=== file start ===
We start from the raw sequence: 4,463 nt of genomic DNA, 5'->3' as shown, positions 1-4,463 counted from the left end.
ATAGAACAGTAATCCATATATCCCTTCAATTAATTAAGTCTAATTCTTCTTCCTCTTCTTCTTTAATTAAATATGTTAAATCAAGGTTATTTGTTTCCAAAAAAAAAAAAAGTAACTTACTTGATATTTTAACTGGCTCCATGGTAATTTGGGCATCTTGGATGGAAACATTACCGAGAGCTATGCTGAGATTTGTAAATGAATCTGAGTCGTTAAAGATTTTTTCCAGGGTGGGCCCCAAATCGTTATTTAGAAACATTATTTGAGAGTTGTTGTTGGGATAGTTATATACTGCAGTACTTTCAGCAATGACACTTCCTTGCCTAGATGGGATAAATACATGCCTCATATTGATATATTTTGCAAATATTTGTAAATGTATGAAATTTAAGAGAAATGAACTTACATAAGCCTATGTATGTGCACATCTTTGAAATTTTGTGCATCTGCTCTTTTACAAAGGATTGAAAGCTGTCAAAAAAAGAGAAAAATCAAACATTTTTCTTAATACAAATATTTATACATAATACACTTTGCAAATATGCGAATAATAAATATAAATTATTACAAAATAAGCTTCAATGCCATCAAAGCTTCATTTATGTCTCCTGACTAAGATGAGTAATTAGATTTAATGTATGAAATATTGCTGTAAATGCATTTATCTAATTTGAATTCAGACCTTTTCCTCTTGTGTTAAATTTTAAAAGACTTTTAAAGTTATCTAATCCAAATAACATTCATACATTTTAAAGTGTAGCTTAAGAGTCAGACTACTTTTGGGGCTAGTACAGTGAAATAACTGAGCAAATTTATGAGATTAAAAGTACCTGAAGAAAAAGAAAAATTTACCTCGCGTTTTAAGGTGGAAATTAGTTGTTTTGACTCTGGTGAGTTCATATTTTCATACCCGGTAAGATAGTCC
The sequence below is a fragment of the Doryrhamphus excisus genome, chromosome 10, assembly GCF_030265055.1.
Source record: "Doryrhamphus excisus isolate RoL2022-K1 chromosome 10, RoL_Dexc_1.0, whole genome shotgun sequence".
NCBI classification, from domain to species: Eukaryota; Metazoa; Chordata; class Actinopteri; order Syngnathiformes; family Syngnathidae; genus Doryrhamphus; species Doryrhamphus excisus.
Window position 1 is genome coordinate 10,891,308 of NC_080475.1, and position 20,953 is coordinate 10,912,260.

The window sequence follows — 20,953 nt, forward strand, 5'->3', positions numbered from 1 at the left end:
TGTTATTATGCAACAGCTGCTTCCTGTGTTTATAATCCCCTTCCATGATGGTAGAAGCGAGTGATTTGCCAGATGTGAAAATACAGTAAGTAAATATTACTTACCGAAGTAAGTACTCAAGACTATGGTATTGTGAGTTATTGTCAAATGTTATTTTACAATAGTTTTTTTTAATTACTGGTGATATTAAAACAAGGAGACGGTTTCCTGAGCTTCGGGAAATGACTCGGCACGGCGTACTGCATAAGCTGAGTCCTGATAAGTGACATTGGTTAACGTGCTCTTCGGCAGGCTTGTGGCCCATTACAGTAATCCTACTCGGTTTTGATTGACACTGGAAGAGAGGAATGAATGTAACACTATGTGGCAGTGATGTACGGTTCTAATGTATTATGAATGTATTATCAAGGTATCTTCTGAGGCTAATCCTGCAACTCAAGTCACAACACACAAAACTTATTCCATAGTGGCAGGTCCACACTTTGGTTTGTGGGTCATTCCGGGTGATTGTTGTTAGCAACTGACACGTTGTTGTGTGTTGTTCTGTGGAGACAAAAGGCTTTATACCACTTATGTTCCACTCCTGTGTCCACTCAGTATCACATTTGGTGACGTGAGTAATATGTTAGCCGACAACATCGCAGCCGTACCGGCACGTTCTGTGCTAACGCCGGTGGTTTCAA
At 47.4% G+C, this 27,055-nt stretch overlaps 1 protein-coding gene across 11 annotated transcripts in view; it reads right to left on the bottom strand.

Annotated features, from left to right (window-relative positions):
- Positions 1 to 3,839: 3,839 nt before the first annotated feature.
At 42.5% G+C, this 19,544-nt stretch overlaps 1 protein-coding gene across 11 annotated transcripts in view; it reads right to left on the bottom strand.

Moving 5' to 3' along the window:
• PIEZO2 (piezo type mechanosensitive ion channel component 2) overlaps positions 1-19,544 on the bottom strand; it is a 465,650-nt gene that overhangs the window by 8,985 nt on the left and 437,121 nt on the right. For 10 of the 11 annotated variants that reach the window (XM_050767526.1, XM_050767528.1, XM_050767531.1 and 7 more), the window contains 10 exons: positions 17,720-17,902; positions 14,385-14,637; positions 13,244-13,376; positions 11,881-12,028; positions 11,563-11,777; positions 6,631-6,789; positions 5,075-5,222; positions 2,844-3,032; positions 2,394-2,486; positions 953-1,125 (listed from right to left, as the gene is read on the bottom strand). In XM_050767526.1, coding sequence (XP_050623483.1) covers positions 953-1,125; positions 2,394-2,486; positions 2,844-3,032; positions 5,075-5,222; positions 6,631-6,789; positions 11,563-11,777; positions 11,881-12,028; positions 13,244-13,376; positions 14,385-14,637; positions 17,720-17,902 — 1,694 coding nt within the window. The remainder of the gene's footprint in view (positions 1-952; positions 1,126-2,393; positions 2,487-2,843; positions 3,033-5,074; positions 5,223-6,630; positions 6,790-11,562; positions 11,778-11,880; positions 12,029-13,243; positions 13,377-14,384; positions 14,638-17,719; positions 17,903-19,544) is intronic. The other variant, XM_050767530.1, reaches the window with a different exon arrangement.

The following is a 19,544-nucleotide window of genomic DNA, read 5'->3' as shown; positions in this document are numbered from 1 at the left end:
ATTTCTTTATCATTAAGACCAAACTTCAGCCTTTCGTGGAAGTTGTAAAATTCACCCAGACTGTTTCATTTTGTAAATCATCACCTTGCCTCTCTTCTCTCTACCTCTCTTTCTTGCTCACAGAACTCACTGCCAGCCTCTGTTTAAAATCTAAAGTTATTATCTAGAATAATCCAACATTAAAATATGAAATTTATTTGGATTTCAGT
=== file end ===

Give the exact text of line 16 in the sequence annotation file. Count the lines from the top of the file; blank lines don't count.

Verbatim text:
ATTTCTTTATCATTAAGACCAAACTTCAGCCTTTCGTGGAAGTTGTAAAATTCACCCAGACTGTTTCATTTTGTAAATCATCACCTTGCCTCTCTTCTCTCTACCTCTCTTTCTTGCTCACAGAACTCACTGCCAGCCTCTGTTTAAAATCTAAAGTTATTATCTAGAATAATCCAACATTAAAATATGAAATTTATTTGGATTTCAGT